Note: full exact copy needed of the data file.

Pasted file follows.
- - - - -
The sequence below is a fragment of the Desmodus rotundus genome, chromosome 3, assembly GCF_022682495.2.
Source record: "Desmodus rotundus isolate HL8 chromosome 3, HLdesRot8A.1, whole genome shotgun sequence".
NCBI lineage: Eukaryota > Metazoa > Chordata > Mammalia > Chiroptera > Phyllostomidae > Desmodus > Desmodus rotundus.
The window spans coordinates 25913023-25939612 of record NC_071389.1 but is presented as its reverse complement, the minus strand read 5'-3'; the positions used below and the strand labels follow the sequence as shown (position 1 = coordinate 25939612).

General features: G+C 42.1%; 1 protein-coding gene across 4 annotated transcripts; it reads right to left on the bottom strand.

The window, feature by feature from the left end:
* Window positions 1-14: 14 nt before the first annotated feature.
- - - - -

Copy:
The sequence below is a fragment of the Desmodus rotundus genome, chromosome 3, assembly GCF_022682495.2.
Source record: "Desmodus rotundus isolate HL8 chromosome 3, HLdesRot8A.1, whole genome shotgun sequence".
NCBI lineage: Eukaryota > Metazoa > Chordata > Mammalia > Chiroptera > Phyllostomidae > Desmodus > Desmodus rotundus.
The window spans coordinates 25913023-25939612 of record NC_071389.1 but is presented as its reverse complement, the minus strand read 5'-3'; the positions used below and the strand labels follow the sequence as shown (position 1 = coordinate 25939612).

General features: G+C 42.1%; 1 protein-coding gene across 4 annotated transcripts; it reads right to left on the bottom strand.

The window, feature by feature from the left end:
* Window positions 1-14: 14 nt before the first annotated feature.